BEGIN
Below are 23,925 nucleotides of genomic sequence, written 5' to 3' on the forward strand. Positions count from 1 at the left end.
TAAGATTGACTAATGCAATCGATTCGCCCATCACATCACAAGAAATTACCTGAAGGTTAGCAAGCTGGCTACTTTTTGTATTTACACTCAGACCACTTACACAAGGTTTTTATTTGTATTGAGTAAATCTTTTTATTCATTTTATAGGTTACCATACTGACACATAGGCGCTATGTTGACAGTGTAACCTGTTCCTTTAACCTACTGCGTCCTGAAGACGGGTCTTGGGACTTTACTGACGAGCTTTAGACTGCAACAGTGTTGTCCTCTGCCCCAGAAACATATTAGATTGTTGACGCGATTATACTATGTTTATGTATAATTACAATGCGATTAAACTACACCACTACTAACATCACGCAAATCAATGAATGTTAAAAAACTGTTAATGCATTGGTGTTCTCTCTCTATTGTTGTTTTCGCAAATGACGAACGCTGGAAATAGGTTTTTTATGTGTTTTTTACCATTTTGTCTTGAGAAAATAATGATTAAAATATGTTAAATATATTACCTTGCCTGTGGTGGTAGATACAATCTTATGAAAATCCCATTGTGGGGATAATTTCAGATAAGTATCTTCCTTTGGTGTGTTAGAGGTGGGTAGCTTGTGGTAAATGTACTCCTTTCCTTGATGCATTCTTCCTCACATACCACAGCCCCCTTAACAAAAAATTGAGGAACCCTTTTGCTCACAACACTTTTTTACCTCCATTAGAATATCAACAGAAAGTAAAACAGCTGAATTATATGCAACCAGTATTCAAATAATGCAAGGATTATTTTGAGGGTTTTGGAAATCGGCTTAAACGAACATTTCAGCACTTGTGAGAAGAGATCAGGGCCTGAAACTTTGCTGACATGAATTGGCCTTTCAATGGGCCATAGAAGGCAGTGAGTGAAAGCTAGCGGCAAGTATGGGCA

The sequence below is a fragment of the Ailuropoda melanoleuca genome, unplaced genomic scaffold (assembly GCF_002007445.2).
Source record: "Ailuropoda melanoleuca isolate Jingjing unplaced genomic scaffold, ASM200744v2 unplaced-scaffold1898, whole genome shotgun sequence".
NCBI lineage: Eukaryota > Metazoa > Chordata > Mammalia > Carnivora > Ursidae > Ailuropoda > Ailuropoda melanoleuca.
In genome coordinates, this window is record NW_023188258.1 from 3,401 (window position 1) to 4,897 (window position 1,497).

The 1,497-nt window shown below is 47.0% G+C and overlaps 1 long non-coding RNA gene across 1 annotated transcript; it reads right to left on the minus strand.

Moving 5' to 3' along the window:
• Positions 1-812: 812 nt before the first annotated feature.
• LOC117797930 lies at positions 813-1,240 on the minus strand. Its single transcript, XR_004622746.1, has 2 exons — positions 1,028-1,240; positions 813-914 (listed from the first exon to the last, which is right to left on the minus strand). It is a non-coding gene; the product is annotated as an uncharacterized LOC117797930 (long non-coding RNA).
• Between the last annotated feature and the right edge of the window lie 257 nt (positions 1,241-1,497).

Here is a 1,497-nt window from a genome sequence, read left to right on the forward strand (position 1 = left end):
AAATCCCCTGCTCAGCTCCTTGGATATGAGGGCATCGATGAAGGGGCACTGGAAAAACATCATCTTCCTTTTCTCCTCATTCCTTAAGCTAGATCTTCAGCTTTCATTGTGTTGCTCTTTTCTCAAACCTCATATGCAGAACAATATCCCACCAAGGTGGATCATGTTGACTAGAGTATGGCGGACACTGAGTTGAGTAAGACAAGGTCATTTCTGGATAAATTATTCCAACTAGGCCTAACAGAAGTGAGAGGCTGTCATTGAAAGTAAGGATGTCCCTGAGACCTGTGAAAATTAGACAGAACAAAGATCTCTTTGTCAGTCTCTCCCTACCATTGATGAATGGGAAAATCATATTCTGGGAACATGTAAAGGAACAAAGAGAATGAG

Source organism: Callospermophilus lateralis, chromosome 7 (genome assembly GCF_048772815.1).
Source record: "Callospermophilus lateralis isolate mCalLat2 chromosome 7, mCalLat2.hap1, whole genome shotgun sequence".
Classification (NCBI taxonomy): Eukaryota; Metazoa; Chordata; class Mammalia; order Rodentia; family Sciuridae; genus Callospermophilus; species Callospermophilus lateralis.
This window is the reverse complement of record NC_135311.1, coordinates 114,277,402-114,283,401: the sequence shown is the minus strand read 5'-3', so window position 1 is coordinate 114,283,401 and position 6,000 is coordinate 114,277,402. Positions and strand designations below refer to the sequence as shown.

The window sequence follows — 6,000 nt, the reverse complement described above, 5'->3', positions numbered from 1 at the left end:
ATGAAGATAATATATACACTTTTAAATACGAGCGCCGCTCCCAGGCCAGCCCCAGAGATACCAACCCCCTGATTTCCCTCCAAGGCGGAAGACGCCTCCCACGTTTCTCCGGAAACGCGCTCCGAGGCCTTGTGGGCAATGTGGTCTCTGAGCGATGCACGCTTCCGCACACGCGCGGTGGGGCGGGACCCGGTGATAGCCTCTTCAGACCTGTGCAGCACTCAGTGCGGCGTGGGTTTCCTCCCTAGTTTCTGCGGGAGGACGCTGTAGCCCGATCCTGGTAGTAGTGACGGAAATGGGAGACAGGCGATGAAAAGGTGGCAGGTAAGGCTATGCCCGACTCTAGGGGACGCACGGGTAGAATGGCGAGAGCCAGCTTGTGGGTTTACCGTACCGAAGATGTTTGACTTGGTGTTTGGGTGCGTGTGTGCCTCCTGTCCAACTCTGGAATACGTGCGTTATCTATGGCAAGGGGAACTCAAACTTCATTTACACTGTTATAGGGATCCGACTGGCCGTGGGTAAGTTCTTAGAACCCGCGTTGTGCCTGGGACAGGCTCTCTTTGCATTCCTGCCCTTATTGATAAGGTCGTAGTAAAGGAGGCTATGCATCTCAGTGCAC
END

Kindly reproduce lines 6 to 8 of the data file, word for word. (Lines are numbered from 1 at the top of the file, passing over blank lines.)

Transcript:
In genome coordinates, this window is record NW_023188258.1 from 3,401 (window position 1) to 4,897 (window position 1,497).

The 1,497-nt window shown below is 47.0% G+C and overlaps 1 long non-coding RNA gene across 1 annotated transcript; it reads right to left on the minus strand.

Moving 5' to 3' along the window: